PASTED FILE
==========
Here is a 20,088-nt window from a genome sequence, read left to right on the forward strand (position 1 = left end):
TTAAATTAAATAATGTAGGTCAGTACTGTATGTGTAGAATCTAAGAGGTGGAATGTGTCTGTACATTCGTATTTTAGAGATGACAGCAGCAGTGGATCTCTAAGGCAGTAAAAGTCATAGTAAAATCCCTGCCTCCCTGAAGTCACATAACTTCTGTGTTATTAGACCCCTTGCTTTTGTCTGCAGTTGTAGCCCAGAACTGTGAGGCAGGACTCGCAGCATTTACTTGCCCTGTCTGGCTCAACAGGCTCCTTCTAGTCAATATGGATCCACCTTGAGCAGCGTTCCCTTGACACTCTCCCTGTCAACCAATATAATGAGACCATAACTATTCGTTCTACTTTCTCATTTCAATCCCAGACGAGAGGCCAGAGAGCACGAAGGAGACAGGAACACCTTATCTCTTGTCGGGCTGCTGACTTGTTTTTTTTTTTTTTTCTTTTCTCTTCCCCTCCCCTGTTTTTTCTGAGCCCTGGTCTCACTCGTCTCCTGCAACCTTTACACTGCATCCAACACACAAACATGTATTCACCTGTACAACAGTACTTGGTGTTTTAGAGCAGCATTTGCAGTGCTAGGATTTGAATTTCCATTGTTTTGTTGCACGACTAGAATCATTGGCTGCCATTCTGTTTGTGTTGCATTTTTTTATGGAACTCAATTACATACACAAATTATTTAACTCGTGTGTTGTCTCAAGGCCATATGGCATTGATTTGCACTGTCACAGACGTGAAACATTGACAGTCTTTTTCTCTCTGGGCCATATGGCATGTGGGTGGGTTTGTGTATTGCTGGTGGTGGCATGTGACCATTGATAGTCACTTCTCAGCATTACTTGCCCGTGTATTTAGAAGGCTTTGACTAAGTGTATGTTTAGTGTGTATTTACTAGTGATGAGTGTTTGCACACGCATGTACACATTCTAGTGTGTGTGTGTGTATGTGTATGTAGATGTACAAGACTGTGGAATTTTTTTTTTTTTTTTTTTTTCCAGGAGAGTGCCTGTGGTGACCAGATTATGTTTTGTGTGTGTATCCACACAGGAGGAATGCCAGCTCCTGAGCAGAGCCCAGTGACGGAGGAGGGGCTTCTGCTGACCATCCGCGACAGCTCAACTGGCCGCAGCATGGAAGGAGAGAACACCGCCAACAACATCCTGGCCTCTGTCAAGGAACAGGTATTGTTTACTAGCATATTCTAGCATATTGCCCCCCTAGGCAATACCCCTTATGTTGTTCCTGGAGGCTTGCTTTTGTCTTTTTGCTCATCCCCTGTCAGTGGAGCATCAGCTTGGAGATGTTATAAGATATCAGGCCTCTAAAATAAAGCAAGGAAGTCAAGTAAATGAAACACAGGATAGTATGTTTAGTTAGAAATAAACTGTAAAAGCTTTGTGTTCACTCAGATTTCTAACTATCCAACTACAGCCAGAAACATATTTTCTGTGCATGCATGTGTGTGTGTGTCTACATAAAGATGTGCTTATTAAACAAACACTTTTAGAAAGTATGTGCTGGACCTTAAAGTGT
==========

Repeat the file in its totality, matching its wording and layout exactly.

Here is a 20,088-nt window from a genome sequence, read left to right on the forward strand (position 1 = left end):
TTAAATTAAATAATGTAGGTCAGTACTGTATGTGTAGAATCTAAGAGGTGGAATGTGTCTGTACATTCGTATTTTAGAGATGACAGCAGCAGTGGATCTCTAAGGCAGTAAAAGTCATAGTAAAATCCCTGCCTCCCTGAAGTCACATAACTTCTGTGTTATTAGACCCCTTGCTTTTGTCTGCAGTTGTAGCCCAGAACTGTGAGGCAGGACTCGCAGCATTTACTTGCCCTGTCTGGCTCAACAGGCTCCTTCTAGTCAATATGGATCCACCTTGAGCAGCGTTCCCTTGACACTCTCCCTGTCAACCAATATAATGAGACCATAACTATTCGTTCTACTTTCTCATTTCAATCCCAGACGAGAGGCCAGAGAGCACGAAGGAGACAGGAACACCTTATCTCTTGTCGGGCTGCTGACTTGTTTTTTTTTTTTTTTCTTTTCTCTTCCCCTCCCCTGTTTTTTCTGAGCCCTGGTCTCACTCGTCTCCTGCAACCTTTACACTGCATCCAACACACAAACATGTATTCACCTGTACAACAGTACTTGGTGTTTTAGAGCAGCATTTGCAGTGCTAGGATTTGAATTTCCATTGTTTTGTTGCACGACTAGAATCATTGGCTGCCATTCTGTTTGTGTTGCATTTTTTTATGGAACTCAATTACATACACAAATTATTTAACTCGTGTGTTGTCTCAAGGCCATATGGCATTGATTTGCACTGTCACAGACGTGAAACATTGACAGTCTTTTTCTCTCTGGGCCATATGGCATGTGGGTGGGTTTGTGTATTGCTGGTGGTGGCATGTGACCATTGATAGTCACTTCTCAGCATTACTTGCCCGTGTATTTAGAAGGCTTTGACTAAGTGTATGTTTAGTGTGTATTTACTAGTGATGAGTGTTTGCACACGCATGTACACATTCTAGTGTGTGTGTGTGTATGTGTATGTAGATGTACAAGACTGTGGAATTTTTTTTTTTTTTTTTTTTTCCAGGAGAGTGCCTGTGGTGACCAGATTATGTTTTGTGTGTGTATCCACACAGGAGGAATGCCAGCTCCTGAGCAGAGCCCAGTGACGGAGGAGGGGCTTCTGCTGACCATCCGCGACAGCTCAACTGGCCGCAGCATGGAAGGAGAGAACACCGCCAACAACATCCTGGCCTCTGTCAAGGAACAGGTATTGTTTACTAGCATATTCTAGCATATTGCCCCCCTAGGCAATACCCCTTATGTTGTTCCTGGAGGCTTGCTTTTGTCTTTTTGCTCATCCCCTGTCAGTGGAGCATCAGCTTGGAGATGTTATAAGATATCAGGCCTCTAAAATAAAGCAAGGAAGTCAAGTAAATGAAACACAGGATAGTATGTTTAGTTAGAAATAAACTGTAAAAGCTTTGTGTTCACTCAGATTTCTAACTATCCAACTACAGCCAGAAACATATTTTCTGTGCATGCATGTGTGTGTGTGTCTACATAAAGATGTGCTTATTAAACAAACACTTTTAGAAAGTATGTGCTGGACCTTAAAGTGT